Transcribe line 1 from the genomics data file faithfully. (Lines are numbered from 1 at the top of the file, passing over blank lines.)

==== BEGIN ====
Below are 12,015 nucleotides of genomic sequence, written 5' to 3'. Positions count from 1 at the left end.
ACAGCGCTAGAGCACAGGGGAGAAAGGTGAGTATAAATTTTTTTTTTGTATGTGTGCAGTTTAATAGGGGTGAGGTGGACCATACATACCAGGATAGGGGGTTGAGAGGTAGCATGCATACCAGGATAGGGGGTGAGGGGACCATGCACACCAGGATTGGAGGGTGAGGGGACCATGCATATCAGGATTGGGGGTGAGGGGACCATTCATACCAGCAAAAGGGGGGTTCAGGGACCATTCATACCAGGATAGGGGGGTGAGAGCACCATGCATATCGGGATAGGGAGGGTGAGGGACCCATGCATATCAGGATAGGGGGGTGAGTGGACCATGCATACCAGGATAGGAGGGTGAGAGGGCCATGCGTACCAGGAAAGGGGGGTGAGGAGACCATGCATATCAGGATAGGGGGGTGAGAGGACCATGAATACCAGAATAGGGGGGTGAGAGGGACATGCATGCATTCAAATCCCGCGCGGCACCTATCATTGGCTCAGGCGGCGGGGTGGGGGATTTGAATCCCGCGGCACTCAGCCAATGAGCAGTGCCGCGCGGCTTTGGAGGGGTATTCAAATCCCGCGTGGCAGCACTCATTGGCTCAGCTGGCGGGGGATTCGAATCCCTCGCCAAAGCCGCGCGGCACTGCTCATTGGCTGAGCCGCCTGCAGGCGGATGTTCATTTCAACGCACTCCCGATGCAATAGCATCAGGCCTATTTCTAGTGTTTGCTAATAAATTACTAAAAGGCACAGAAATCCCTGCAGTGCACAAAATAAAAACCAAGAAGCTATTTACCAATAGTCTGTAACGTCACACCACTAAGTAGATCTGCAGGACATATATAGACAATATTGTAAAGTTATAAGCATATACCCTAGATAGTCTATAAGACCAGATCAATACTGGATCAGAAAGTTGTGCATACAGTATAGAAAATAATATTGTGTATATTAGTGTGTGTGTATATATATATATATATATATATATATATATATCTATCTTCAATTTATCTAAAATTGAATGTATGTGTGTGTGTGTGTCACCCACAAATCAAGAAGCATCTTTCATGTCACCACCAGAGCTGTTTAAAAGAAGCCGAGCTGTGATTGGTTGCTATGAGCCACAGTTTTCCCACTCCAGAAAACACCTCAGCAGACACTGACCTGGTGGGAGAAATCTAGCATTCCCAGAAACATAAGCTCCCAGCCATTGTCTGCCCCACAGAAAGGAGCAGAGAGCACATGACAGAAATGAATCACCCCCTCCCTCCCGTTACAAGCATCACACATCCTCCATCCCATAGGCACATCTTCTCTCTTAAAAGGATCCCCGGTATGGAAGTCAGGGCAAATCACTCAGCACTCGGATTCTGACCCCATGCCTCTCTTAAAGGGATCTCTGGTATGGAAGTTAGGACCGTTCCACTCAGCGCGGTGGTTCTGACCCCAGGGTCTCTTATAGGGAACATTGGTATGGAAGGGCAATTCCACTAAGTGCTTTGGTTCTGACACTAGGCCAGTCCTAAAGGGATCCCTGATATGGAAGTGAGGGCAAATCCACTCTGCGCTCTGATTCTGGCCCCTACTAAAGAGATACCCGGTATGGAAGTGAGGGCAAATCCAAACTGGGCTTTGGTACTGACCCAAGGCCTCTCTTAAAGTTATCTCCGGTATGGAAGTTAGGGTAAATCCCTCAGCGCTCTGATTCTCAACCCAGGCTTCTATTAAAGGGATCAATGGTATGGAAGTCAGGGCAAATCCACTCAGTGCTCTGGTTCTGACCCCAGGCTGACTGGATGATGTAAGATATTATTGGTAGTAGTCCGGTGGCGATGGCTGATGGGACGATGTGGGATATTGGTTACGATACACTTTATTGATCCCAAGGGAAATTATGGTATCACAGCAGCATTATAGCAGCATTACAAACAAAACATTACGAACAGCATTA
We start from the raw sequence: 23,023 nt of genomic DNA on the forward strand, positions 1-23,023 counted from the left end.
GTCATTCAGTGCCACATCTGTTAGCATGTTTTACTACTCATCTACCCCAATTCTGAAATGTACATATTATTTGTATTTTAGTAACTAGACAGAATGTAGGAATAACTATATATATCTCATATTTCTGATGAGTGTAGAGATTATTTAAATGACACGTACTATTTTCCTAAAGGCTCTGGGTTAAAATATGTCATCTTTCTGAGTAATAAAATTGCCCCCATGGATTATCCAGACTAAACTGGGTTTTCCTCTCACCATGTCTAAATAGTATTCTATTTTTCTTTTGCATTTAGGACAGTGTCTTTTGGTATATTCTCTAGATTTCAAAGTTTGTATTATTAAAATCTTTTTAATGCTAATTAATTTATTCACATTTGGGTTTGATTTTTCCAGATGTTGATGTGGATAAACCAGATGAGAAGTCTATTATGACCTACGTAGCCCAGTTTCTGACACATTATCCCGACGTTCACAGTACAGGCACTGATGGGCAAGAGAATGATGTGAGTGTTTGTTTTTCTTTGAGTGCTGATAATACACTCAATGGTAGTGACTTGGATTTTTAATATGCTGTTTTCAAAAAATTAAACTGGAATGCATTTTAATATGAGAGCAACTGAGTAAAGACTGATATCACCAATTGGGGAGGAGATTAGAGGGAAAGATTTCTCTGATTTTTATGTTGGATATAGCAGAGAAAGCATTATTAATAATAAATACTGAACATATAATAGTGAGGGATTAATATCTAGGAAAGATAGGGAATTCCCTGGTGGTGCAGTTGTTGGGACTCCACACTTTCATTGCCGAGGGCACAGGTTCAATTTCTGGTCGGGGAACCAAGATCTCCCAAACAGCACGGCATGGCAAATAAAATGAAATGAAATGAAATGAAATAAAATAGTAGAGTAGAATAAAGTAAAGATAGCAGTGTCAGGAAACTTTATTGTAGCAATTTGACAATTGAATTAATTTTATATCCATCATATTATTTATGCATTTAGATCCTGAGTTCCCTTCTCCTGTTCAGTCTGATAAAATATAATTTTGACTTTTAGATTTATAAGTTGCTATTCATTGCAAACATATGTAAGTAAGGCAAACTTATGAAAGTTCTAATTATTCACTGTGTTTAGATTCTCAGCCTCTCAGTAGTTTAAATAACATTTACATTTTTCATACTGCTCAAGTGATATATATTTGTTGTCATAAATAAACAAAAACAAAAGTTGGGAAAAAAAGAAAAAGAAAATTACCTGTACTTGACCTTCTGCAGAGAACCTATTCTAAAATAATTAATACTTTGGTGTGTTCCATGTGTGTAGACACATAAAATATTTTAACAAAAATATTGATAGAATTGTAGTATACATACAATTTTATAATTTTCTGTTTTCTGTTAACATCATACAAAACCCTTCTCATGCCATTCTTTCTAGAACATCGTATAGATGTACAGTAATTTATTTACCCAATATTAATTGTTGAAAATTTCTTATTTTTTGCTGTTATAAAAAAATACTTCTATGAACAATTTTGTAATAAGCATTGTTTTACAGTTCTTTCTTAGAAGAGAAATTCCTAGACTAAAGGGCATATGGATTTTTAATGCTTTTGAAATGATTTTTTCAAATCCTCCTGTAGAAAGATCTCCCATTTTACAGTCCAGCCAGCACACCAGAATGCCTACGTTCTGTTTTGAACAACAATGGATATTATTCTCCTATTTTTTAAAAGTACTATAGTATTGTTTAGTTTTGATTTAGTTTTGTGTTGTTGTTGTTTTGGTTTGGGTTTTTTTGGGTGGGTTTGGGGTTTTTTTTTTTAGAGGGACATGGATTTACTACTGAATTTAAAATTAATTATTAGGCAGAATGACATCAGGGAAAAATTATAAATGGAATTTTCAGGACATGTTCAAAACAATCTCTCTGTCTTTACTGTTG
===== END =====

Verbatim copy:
Below are 12,015 nucleotides of genomic sequence, written 5' to 3'. Positions count from 1 at the left end.